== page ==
Fuelling your ride!

Training blog by OnVenture co-founder Sam Richardson

For me it was a given that you grabbed your helmet & a bottle, jumped on the bike and headed off around Ipswich & across Suffolk to enjoy the speed, scenery and freedom. I was lucky if I had any forethought about a route, sometimes I would remember some spares in case of a flat and certainly did not consider the need for nutrition & fuel!.

As the rides got longer in my early 20’s, the stops at village shops for a snack bar or grabbing a lucozade and café stops for a sandwich & a coffee got ever more frequent. Growing wise to my ever-increasing list of ‘ride expenses’, more so as the miles jumped up significantly whilst in training for a London to Paris ride in mid-2009.

Finally, I cottoned onto the need to actually plan & prepare food to eat during the ride to ensure that not only do I have enough fuel in the tank for 70+ miles but I am also considering my post-ride recovery and ability to actually live my life post-ride & not be completely wiped out.

“Carbohydrates need to be consumed early, in small amounts and frequently. Thirty minutes into a ride might seem too early but you are not eating for that moment, but for 15-30 kilometres down the road” 

British Cycling – Cycling Nutrition for Long Ride 

Fast forward 4 years and I had taken up triathlon, and the need to maintain good hydration & nutrition became ever more important, if not critical to my ability to maintain optimum performance. The longest discipline in terms of time invested during a triathlon is on the bike and it also offers the most comfortable & natural place to take on board fuel to sustain the ride and prepare for the run to come.  

I stumbled my way through various different types of fuel, naturally drawn to the energy gels early doors & soon realising that these do a job, but are not too appealing in terms of taste, texture & digestion and left my body still craving food with substance. 

I then evolved my fuel to a blend of ‘normal’ food like flapjack, cereal bars & cookies, alongside energy gels and consumed these alternately as I felt I needed it, and this proved more satisfying. However, this did lead to spikes in energy & invariably the dreaded ‘bonking’ was the net result, as I was consuming fuel with too higher sugar content, which was great in the short term, but did not have enough slow-release fuel onboard to provide energy to endure the medium/long term requirement of my body.  

“The American College of Sports Medicine recommends 30 to 60 grams of carbohydrate per hour of exercise, but few athletes understand the reason for this amount. The average person can process, or oxidize, only about one gram of carbohydrate per minute, no matter how much is consumed. The bottleneck isn’t your muscles; it’s your intestines, which can transport glucose from food you eat into your bloodstream only so fast. Dumping more carbohydrate into your gut doesn’t necessarily increase the absorption rate, but it can increase your chances of an upset stomach”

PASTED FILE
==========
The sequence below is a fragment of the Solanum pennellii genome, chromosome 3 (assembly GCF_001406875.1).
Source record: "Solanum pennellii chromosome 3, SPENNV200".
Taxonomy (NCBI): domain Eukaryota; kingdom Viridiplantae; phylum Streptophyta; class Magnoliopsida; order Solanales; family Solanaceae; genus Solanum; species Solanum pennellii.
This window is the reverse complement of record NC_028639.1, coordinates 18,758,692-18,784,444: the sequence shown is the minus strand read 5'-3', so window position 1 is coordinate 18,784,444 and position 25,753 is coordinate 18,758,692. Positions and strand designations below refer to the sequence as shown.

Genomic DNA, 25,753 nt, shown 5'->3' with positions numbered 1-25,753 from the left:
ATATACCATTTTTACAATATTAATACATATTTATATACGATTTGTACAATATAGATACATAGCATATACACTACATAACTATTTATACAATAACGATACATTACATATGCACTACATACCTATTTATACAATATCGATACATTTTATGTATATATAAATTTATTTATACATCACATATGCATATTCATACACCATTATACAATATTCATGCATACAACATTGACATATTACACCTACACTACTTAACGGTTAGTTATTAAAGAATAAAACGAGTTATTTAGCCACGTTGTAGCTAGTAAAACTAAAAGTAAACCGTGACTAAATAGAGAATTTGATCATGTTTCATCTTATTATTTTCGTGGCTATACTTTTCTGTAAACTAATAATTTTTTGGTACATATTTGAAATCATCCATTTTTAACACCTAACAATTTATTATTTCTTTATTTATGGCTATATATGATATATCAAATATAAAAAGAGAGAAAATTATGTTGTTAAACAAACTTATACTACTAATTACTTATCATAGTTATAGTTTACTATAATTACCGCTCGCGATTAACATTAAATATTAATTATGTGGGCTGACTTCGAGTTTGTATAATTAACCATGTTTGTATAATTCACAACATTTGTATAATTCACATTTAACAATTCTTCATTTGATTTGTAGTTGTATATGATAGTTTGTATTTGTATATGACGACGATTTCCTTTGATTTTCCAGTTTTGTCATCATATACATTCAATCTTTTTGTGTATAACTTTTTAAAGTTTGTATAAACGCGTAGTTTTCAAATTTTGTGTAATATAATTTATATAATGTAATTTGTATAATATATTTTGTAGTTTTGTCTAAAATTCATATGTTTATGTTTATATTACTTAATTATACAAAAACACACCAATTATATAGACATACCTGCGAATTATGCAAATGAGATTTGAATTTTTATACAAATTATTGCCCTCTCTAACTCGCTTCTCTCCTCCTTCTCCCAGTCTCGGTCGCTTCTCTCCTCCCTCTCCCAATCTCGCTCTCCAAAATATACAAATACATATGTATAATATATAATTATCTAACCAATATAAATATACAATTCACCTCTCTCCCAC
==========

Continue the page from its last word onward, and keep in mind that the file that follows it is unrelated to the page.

Bicycling – A Quick Guide to Cyclist Nutrition: How to Fuel for Rides of Every Length 

As you can tell, it was very much trial and error for many years, some weeks it worked and some it didn’t, add in the complication that I have IBS and need to careful over certain food groups, as these can trigger it and needing to remember to take tablets to settle things down. However, trial and error is important & I would advocate it for everyone when it comes to fuelling your ride, as everyone is different and what works for 1 rider, wont work for another or may only be part of the solution!.  

My own fuel regime nowadays is pretty well drilled; 

On a short ride of say 1.30hrs, my source of fuel can be (and very regularly is) as simple as a choc chip brunch bar, as you have the about 40% cereals & brans and 25% is chocolate, so this provides a good source of carbs (around 22gs) and it can be easily eaten in stages & stored back in your jersey or feed bag. I will also carry around a litre of water/energy drink.  

On a bit of a longer ride, say 3hrs+, I need a mix of fuel, and this will certainly still incorporate a choc chip brunch bar or maybe even a Snickers, as the peanuts help provider slow release energy (around 26gs of carbs. I will accompany this with something like a sandwich, my personal choice is a BLT, as its tasty & the salty bacon helps stave off muscle cramping, I will also keep a little bag of peanuts in my saddle bag and a banana in my jersey pocket. I will carry around 1.5 litres of water/energy drink and maybe a bit more If I have somewhere to top-up along the route. All in all, it’s quite a feast, but I eat a little bit of my ‘picnic’ every 20-30 minutes and it keeps my body functioning well, adequately fuelled, hydrated and able to sustain a steady pace.  

A massive part of consuming food on a ride is having something that tastes good, and I find that this is half the battle of wanting & remembering to eat at the right time, as you have food that you enjoy & are looking forward to eating, as oppose to simply fuel for the ride that you just need to chuck down the hatch & provides you with no satisfaction.  

Thank you for reading

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